Next, we have a slick little Folding@Home benchmark CD created by notfred, one of the members of Team TR, our excellent Folding team. For the unfamiliar, Folding@Home is a distributed computing project created by folks at Stanford University that investigates how proteins work in the human body, in an attempt to better understand diseases like Parkinson's, Alzheimer's, and cystic fibrosis. It's a great way to use your PC's spare CPU cycles to help advance medical research. I'd encourage you to visit our distributed computing forum and consider joining our team if you haven't already joined one.
The Folding@Home project uses a number of highly optimized routines to process different types of work units from Stanford's research projects. The Gromacs core, for instance, uses SSE on Intel processors, 3DNow! on AMD processors, and Altivec on PowerPCs. Overall, Folding@Home should be a great example of real-world scientific computing.
notfred's Folding Benchmark CD tests the most common work unit types and estimates performance in terms of the points per day that a CPU could earn for a Folding team member. The CD itself is a bootable ISO. The CD boots into Linux, detects the system's processors and Ethernet adapters, picks up an IP address, and downloads the latest versions of the Folding execution cores from Stanford. It then processes a sample work unit of each type.
On a system with two CPU cores, for instance, the CD spins off a Tinker WU on core 1 and an Amber WU on core 2. When either of those WUs are finished, the benchmark moves on to additional WU types, always keeping both cores occupied with some sort of calculation. Should the benchmark run out of new WUs to test, it simply processes another WU in order to prevent any of the cores from going idle as the others finish. Once all four of the WU types have been tested, the benchmark averages the points per day among them. That points-per-day average is then multiplied by the number of cores on the CPU in order to estimate the total number of points per day that CPU might achieve.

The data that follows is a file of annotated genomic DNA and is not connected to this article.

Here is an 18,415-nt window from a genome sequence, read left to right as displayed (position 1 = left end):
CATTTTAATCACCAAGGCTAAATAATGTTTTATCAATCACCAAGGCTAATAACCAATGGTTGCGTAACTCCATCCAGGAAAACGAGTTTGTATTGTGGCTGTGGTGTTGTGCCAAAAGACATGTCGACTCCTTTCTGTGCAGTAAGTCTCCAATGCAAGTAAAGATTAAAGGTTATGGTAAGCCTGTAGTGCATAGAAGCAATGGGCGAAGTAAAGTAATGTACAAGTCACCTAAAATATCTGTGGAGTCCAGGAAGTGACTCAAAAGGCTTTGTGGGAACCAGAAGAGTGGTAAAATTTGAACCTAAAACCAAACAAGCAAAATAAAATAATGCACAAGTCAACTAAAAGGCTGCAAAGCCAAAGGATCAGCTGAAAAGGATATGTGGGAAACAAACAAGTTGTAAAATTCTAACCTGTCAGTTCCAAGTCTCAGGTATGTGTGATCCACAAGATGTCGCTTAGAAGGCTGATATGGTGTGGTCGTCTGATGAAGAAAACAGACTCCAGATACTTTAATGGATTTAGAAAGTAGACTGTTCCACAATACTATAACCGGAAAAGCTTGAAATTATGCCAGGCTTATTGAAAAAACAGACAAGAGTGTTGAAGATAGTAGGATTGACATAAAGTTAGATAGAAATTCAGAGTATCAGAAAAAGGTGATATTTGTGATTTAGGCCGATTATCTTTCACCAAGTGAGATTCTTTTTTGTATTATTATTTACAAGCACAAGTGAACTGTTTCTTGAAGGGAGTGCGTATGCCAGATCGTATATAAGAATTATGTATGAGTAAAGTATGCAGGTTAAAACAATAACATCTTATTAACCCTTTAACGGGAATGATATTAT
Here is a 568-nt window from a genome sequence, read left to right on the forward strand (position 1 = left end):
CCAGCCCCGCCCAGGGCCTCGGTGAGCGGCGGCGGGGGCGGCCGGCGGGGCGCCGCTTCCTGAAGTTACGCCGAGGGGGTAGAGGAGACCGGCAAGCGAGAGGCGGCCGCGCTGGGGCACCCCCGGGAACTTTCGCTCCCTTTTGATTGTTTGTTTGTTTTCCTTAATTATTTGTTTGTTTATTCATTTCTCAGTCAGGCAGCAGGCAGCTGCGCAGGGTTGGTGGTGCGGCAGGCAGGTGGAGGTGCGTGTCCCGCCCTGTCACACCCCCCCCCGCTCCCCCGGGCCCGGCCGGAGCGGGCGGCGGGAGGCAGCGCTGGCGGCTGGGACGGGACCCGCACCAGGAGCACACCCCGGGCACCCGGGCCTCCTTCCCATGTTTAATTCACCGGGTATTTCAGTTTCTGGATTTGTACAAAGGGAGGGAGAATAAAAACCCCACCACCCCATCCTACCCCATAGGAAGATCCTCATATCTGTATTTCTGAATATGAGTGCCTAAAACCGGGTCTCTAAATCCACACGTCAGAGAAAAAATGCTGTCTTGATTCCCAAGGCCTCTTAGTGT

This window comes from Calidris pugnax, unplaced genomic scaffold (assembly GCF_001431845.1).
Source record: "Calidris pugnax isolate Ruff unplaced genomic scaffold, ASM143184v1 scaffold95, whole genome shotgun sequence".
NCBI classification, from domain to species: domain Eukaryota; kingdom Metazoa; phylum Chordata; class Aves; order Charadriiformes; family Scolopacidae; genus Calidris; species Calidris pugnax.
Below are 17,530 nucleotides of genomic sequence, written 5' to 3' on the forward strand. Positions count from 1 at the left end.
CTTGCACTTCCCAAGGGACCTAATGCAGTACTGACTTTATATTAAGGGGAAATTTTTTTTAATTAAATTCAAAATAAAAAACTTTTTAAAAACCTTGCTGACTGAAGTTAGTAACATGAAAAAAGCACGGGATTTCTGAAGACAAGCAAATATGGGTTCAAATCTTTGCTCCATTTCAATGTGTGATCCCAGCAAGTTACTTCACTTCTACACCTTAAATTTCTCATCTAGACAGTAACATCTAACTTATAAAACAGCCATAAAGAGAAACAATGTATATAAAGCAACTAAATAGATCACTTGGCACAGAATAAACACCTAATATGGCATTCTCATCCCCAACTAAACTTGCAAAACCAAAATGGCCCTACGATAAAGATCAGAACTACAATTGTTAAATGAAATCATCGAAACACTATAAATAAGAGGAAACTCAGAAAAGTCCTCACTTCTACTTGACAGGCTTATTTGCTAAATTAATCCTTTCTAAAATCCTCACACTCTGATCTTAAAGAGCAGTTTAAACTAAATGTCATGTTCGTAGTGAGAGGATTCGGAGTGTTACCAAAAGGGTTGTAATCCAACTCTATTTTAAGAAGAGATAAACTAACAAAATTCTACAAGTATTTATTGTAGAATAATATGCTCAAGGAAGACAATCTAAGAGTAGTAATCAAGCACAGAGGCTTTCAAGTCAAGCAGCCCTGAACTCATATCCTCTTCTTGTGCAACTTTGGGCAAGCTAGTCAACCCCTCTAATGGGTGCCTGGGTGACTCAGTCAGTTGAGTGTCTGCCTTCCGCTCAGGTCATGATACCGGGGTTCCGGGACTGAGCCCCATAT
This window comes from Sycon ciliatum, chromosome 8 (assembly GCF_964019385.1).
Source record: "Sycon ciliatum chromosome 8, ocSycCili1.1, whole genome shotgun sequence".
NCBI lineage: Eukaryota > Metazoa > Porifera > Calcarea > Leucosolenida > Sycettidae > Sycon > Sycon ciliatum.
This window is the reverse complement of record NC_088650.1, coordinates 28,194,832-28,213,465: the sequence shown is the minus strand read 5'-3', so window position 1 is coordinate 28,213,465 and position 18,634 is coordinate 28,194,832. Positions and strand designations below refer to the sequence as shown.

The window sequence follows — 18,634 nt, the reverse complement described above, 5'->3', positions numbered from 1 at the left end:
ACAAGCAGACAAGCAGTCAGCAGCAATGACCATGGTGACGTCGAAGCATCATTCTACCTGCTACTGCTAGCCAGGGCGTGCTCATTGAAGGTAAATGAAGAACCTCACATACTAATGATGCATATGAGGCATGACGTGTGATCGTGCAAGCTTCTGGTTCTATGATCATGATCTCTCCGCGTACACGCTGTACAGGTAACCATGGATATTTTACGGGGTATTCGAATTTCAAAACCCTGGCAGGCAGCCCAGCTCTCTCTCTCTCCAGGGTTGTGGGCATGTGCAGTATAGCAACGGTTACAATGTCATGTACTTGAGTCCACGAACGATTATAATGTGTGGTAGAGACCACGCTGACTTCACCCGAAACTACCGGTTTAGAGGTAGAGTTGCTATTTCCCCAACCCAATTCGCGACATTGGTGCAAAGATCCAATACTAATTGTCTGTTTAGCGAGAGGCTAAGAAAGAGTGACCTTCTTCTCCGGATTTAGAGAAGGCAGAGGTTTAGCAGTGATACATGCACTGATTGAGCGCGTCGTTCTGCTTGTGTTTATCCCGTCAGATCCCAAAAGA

This may be a somewhat quirky method of estimating overall performance, but my sense is that it generally ought to work. We've discussed some potential reservations about how it works here, for those who are interested. I have included results for each of the individual WU types below, so you can see how the different CPUs perform on each.
Because of the presence of Hyper-Threading, you have to look at that final graph to make sense of these results. The benchmark keeps eight threads active all of the time on the Core i7, which reduces per-thread performance. Once we get to the end of the road, though, and estimate the total projected points per day, both the Core i7 and Hyper-Threading prove to be winners. Without Hyper-Threading, the Core i7-965 Extreme is only marginally faster than the QX9770, but with it, the contest becomes a rout.
|Micron's M600 SSD accelerates writes with dynamic SLC cache||7|
|Microsoft intros equal-opportunity Bluetooth keyboard||8|
|Nvidia gears up for Game24; AMD asks fans to crash the party||58|
|Rumored Nexus 9 tablet may have its own keyboard||5|
|Microsoft plans Windows event on September 30||9|
|32GB Shield tablet with LTE goes up for pre-order||4|
|Adata's Premier SP610 solid-state drive reviewed||12|
|The TR Hardware Survey 2014: What's inside your main desktop PC?||337|